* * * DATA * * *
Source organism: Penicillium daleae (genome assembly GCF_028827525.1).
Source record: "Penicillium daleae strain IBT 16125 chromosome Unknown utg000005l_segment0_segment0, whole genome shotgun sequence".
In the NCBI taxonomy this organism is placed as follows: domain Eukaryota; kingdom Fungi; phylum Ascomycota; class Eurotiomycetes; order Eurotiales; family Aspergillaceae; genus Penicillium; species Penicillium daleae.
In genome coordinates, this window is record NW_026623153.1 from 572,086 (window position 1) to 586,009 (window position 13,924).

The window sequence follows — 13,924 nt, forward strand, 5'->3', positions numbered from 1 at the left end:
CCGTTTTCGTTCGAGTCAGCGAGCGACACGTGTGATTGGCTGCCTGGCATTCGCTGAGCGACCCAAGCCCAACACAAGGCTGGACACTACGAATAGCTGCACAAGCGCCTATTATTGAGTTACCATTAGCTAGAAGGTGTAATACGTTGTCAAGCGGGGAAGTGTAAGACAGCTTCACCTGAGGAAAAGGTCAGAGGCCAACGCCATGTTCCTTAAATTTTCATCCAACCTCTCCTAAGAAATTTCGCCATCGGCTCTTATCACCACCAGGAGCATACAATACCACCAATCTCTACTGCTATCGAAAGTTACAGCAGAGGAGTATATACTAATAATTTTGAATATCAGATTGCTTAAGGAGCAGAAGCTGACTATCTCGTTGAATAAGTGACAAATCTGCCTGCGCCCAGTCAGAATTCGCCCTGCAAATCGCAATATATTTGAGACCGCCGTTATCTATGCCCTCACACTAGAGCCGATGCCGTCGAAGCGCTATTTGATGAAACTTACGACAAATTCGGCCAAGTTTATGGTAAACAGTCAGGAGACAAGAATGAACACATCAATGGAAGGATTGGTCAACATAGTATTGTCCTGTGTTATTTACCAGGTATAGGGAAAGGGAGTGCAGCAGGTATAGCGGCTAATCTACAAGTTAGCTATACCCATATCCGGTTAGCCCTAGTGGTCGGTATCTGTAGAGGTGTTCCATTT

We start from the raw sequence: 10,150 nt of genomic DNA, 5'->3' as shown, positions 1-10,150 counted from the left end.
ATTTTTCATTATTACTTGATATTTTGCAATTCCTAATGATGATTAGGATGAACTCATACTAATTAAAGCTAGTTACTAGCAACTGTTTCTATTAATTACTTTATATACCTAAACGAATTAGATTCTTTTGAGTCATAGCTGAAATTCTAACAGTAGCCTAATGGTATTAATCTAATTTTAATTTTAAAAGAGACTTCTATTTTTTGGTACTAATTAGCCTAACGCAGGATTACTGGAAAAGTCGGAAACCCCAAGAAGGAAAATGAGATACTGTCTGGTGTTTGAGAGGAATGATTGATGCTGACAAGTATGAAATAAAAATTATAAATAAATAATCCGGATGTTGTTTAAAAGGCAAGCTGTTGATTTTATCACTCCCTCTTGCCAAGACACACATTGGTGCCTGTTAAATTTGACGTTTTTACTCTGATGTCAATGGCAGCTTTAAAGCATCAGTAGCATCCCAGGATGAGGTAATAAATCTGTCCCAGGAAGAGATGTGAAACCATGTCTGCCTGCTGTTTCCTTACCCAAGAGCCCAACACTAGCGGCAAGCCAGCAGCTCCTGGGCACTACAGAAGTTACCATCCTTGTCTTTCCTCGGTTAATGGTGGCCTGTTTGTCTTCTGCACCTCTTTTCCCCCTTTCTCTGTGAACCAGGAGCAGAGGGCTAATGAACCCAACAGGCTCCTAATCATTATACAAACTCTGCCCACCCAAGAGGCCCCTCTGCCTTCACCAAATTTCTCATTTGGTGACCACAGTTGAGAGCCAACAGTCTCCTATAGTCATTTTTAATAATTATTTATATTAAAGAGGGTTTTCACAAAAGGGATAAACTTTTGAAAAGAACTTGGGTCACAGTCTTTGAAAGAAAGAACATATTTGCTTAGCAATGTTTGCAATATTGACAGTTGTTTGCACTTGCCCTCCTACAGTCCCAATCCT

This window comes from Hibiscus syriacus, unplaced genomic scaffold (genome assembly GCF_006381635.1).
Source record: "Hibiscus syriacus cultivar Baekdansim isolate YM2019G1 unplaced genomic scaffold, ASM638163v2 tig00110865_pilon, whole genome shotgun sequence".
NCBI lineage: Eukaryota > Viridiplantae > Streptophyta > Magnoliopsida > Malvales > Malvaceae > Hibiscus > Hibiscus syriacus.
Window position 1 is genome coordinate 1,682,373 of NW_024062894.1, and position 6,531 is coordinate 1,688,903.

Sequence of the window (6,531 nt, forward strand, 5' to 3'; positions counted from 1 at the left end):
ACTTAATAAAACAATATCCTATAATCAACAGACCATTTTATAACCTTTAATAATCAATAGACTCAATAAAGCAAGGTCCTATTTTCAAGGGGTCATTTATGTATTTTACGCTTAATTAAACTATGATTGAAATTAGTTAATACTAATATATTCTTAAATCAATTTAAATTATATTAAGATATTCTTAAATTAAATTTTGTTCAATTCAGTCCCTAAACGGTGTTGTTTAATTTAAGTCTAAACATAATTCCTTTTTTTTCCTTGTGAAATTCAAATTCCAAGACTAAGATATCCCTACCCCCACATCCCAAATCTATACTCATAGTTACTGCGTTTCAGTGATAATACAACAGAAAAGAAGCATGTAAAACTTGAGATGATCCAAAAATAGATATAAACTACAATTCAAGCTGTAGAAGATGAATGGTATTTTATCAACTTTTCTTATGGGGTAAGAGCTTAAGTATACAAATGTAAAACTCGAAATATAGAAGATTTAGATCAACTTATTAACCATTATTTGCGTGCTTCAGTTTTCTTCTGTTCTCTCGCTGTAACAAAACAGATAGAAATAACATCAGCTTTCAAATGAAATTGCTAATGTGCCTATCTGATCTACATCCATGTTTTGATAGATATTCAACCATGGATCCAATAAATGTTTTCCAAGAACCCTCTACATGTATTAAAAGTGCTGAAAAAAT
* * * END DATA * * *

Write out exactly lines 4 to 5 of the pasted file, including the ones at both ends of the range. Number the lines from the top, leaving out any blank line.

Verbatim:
In genome coordinates, this window is record NW_026623153.1 from 572,086 (window position 1) to 586,009 (window position 13,924).

The window sequence follows — 13,924 nt, forward strand, 5'->3', positions numbered from 1 at the left end: